As highlighted during the rally, climate change bears financial costs on individual people. One of the speakers during SG Climate Rally 2023 – community worker, Ms. Marlina Yased, eloquently articulated this issue – noting how the heat and rising temperatures – especially in sweltering Singapore, accelerated by climate change, leads to increased water usage and consumption, the need to rely on more cooling devices such as air conditioning units, and heightened health issues such as skin problems – all of which bears significant financial costs especially for individuals from low-income backgrounds. 

In Singapore, according to the latest census statistics, persons with disabilities are twice over-represented in the lower income brackets – with persons with disabilities comprising of 6.93% of the total resident employed population aged 15 years and older, but comprising of 12.03% of those who earn below $2,000/month – making persons with disabilities more vulnerable to experiencing such afore-mentioned financial-related effects of climate change. The point raised by Yased regarding heightened health issues such as skin problems is particularly important as well as such climate inducing health risks (including other issues such as heat stress) are particularly more heightened for individuals with significant chronic health conditions – many of whom have disabilities.

Towards Disability-Inclusive Climate Justice

As per other issues, persons with disabilities not only need to be consulted but rather the leaders in designing and implementing solutions towards climate justice. As briefly outlined, aspects such as infrastructure and inequalities in our economy and job markets directly lead to increased vulnerability for historically-marginalised populations such as disabled people in bearing the brunt of the negative and harmful effects of climate change. An inclusive solution forward must thus take into account the multi-facetted nature that climate change encompasses.

Additionally, solutions need to ensure that the largest contributors to carbon emissions and climate change are targeted, rather than scapegoating the least contributing factors. For example, disabled advocates in countries around the world have noted how the popular plastic straw ban implemented by many jurisdictions and corporations harm disabled people and end up having a very miniscule impact in reducing plastic waste. Such advocates note that plastic straws greatly help some persons with disabilities with muscular impairments eat or drink (better than other straw alternatives) – and that plastic straws comprise 0.025% of the total plastics that are disposed in the ocean each year. Thus a focus on banning plastic straws disregards the realities of disabled people while having very minimal impacts on improving the climate.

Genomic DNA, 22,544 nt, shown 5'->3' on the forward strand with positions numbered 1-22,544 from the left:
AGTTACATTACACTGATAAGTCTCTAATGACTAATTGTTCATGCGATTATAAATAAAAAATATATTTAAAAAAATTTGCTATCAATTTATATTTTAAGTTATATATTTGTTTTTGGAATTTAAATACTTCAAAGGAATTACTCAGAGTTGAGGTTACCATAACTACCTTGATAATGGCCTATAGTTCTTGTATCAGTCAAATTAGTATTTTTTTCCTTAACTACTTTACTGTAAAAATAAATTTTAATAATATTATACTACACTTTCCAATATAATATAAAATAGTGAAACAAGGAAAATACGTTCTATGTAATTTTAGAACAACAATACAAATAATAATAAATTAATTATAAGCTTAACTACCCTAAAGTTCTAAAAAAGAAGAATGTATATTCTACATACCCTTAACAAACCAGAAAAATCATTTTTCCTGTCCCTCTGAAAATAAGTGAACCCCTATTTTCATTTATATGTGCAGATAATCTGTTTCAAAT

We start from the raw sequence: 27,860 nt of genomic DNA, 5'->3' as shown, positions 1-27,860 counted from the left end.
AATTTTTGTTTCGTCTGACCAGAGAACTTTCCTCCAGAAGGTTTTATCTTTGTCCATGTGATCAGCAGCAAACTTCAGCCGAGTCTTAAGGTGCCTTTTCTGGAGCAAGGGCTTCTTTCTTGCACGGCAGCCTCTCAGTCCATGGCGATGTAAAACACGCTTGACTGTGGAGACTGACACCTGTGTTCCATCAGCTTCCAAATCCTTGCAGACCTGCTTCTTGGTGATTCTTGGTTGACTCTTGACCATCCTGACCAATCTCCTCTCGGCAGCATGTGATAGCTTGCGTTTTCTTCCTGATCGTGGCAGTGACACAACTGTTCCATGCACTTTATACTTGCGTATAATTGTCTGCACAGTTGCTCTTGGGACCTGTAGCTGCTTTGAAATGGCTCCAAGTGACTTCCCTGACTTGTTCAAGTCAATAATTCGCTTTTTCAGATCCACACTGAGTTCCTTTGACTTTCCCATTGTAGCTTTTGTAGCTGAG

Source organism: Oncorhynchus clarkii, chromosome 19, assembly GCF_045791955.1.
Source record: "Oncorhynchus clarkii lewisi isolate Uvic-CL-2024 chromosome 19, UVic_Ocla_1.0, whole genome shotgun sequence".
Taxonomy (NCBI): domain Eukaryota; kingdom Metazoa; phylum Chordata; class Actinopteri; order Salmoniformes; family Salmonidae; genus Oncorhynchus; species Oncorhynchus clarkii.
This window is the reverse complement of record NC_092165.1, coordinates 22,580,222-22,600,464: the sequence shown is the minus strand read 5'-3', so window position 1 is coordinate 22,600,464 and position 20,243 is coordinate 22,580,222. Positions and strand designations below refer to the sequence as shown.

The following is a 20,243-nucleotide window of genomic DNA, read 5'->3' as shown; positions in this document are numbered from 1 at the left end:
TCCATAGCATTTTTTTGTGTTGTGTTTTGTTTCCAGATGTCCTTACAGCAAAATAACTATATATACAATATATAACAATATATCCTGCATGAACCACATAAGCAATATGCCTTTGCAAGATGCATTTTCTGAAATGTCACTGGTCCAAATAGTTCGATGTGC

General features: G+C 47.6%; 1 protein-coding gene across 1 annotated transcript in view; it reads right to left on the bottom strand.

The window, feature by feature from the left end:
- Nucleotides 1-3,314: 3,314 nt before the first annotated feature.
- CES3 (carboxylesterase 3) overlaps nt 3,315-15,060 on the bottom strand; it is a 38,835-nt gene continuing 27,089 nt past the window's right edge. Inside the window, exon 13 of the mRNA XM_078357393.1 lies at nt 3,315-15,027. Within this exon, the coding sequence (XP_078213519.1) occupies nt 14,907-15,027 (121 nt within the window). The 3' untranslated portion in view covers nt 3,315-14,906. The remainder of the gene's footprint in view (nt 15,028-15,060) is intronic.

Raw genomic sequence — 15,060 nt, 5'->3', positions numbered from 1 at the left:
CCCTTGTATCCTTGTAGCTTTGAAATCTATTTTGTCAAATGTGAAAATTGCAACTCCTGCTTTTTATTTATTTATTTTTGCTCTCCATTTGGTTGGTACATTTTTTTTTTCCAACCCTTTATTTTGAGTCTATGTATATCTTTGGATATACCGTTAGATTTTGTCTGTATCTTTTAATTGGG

The need to ensure that solutions properly focus on the largest contributors was brought up during SG Climate Rally 2023 where Yased noted in her speech that the household produces 7.6% of emissions that worsens our temperatures compared to that of industries that produce 60.6%.

Disabled people thus need to be at the centre of climate justice solutions alongside other historically-marginalised demographics including when advocating for climate justice.

To this end, the SG Climate Rally 2023 also provided a glimpse of how inclusive climate activism can be done. During Saturday’s event, there was Singapore Sign Language (SGSL) interpretation provided at the event. The event was also streamed online – assisting individuals who have disabilities that result in difficulty navigating crowds (such as individuals with various chronic immune health conditions or individuals with significant noise sensitivities). The venue was also made accessible for wheelchair users to navigate – with booths intentionally set up to ensure that wheelchair users can navigate accessibly via the pavements – avoiding the grass which tends to be harder to navigate. All such accessibilities and others were also made known via the SG Climate Rally website – including information on the nearest wheelchair-accessible bathrooms.

As noted, DPA commends efforts by SG Climate Rally, and welcomes collaboration with any partners to advance the cause of disability-inclusive climate justice.